Moving from "Hearing" to "Doing"
Most of us are guilty of hearing far more than doing. We know what we ought to do but fail to execute on the knowledge we possess. As one man said, “We’re educated far beyond our own obedience.” The book of James offers some great insight on how to move from “hearing” to “doing.”
"Do not merely listen to the word, and so deceive yourselves. Do what it says" (James 1:22).
The idea of listening refers to someone who sits in an audience passively listening. If you have kids, you understand exactly what James means by “passive listening.” It’s the equivalent of listening “cafeteria style," taking a little bit of this and a little bit of that while conveniently ignoring the main course of what you’re trying to say.
Passive listening goes something like this: “If you’ll make all As and Bs on your next report card like you did 10 years ago when you were in kindergarten, I’ll give you $50 next month.” But your kids hear: “Since you made all As and Bs on your report card when you were in kindergarten, I’m going to give you $50 a month for the next 10 years.” Passive listening at its best.
James continues with “Do what it says.” Doing is more than a one-time act of obedience; it implies being a “continual doer.” It’s not mindless action but rather obeying with all of your being: spirit, soul, mind, and emotions. James isn’t saying to just “do” but to “BE a doer.”
John MacArthur compares listening without doing to auditing a class in college. As an auditor, you enroll in, pay the tuition and fees, and attend classes. However, you do not take tests, turn in papers, or complete any assignments. In other words, you “listen” to the course but you don’t “do” anything with what you hear. There’s no accountability, and therefore, no credit for the course. James’ warning is to avoid becoming a “spiritual auditor”where we hear what God’s Word says but we don’t act.
When we do become spiritual auditors, we “deceive ourselves.” James expounds on the idea of self-deception by using the illustration of a mirror. He writes:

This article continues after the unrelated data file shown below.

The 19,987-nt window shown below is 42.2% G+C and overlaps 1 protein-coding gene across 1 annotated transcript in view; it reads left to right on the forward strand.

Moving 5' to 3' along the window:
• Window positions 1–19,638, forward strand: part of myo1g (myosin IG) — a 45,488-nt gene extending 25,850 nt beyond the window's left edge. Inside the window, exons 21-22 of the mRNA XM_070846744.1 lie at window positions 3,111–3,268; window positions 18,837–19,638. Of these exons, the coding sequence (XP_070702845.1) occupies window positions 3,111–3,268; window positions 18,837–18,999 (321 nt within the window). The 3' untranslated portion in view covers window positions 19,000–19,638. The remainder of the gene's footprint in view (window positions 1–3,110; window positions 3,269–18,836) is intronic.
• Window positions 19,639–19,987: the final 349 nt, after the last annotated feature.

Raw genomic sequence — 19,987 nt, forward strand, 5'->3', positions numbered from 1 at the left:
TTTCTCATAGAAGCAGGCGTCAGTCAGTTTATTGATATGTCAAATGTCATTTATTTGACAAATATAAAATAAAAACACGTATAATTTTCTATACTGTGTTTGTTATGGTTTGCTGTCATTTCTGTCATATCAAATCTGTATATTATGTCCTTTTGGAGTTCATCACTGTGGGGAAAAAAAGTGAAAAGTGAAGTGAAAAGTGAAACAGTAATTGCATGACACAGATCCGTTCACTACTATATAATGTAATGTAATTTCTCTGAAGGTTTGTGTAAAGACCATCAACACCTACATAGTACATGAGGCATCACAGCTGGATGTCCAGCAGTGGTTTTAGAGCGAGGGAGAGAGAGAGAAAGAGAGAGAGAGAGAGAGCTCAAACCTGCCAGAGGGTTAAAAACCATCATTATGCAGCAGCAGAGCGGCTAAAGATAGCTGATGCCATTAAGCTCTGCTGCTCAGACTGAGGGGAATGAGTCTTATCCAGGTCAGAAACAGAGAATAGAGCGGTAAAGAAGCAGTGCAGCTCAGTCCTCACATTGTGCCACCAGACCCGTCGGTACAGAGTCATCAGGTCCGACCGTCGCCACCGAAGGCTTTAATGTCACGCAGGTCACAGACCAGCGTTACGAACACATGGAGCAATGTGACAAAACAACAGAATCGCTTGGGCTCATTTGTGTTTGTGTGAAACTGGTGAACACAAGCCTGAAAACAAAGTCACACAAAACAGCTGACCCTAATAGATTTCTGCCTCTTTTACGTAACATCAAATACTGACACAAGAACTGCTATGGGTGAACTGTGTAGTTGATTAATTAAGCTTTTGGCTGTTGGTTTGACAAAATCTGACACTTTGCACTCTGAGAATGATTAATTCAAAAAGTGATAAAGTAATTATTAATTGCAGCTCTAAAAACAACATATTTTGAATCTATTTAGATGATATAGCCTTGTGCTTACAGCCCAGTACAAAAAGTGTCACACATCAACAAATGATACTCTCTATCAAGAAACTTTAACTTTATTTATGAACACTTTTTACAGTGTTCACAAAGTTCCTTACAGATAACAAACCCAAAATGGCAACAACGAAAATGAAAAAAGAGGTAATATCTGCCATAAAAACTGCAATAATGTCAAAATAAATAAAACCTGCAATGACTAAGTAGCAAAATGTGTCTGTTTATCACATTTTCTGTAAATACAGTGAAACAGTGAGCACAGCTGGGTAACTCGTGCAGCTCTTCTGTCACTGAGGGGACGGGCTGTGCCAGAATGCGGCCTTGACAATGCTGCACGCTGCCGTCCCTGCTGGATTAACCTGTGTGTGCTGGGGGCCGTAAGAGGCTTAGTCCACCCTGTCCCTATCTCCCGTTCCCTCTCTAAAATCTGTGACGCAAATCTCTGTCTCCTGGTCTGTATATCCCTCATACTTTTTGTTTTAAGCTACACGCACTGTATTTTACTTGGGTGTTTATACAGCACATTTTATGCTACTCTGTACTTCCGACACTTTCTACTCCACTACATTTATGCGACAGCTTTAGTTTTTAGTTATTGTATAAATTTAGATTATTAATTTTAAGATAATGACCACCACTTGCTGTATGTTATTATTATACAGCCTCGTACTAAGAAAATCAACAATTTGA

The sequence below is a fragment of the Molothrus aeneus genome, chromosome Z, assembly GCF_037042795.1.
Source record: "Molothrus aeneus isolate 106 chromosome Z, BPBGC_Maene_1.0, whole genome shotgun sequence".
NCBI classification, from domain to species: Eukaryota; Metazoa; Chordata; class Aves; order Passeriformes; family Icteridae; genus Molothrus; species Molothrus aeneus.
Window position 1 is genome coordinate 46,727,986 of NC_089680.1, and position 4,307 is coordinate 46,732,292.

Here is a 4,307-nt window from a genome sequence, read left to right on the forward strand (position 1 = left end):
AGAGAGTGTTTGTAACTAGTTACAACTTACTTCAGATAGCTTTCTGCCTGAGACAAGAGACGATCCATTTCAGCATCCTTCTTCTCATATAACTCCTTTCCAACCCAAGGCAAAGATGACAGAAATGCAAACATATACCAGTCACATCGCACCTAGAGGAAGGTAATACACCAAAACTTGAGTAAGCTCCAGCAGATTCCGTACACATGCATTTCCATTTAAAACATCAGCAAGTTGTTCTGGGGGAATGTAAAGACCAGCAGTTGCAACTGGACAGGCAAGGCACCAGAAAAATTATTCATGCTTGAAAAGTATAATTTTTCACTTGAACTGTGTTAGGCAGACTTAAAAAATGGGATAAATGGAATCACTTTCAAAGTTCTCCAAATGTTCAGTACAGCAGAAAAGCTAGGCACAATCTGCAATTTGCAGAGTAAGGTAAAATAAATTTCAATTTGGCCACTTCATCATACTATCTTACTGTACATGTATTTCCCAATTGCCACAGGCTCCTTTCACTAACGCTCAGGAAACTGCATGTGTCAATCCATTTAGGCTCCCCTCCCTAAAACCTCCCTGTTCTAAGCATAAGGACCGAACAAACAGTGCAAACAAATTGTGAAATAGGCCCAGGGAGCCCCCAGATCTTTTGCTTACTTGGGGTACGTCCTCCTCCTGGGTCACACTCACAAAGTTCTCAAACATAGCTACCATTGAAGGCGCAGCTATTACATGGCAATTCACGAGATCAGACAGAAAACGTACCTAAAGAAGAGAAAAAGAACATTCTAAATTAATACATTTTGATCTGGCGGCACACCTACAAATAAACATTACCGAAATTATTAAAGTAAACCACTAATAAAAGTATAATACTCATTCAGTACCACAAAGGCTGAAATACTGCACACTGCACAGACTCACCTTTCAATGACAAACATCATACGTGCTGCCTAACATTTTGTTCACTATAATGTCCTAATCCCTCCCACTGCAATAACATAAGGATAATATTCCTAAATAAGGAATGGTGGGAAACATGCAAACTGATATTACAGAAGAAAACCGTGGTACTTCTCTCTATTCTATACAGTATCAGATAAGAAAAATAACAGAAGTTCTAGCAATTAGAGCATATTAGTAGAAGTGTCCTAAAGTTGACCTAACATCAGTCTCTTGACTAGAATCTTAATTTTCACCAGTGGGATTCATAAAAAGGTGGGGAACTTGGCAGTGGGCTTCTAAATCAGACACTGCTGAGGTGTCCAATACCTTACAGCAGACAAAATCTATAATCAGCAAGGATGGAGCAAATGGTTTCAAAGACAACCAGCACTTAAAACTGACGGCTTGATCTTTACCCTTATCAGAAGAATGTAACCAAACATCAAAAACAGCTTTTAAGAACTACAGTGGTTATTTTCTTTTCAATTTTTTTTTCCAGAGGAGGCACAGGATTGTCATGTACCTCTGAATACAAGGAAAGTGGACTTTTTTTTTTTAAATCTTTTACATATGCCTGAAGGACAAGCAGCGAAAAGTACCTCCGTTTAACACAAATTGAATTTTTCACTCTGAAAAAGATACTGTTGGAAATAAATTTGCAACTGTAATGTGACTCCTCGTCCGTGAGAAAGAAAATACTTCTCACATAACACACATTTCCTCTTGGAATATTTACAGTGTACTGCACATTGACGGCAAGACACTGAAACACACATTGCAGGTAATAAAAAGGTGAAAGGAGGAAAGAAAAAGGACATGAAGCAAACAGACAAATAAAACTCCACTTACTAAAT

"Anyone who listens to the word but does not do what it says is like a man who looks at his face in a mirror and, after looking at himself, goes away and immediately forgets what he looks like" (James 1:23-24).
When James wrote his letter, mirrors were typically nothing more than highly polished brass or bronze, or silver or gold if you were wealthy. Obviously a mirror like this provided only a dim or distorted reflection. What’s interesting is that the word James uses to describe “look” means more than a quick glance in the mirror. It actually implies “looking carefully,” which is the only way you can look in a mirror made of brass or bronze.
James’ point is clear: When you’re a “hearer not a doer” of God’s Word, you may actually be listening carefully to what God’s Word says. But your careful listening is not translating into intentional doing. James continues:
"But the man who looks intently into the perfect law that gives freedom, and continues to do this, not forgetting what he has heard, but doing it—he will be blessed in what he does" (James 1:25).
MacArthur observes that when James says “Looks intently” it literally means to bend over and carefully examine something from the clearest possible vantage point.” (MacArthur, p. 85). To “look intently” into God’s Word is like mining for gold.
Now, why would a person spend that much energy, and exert that much focus, on a book? You may love to read, so you might think “Well, if it’s a really good book I could see spending a bit more time with it. I might even read it twice if that’s good.” But if you’re like the 55% of Americans over the age of 13 who didn’t read a book in the last 12 months, then it might take a bit more convincing for you.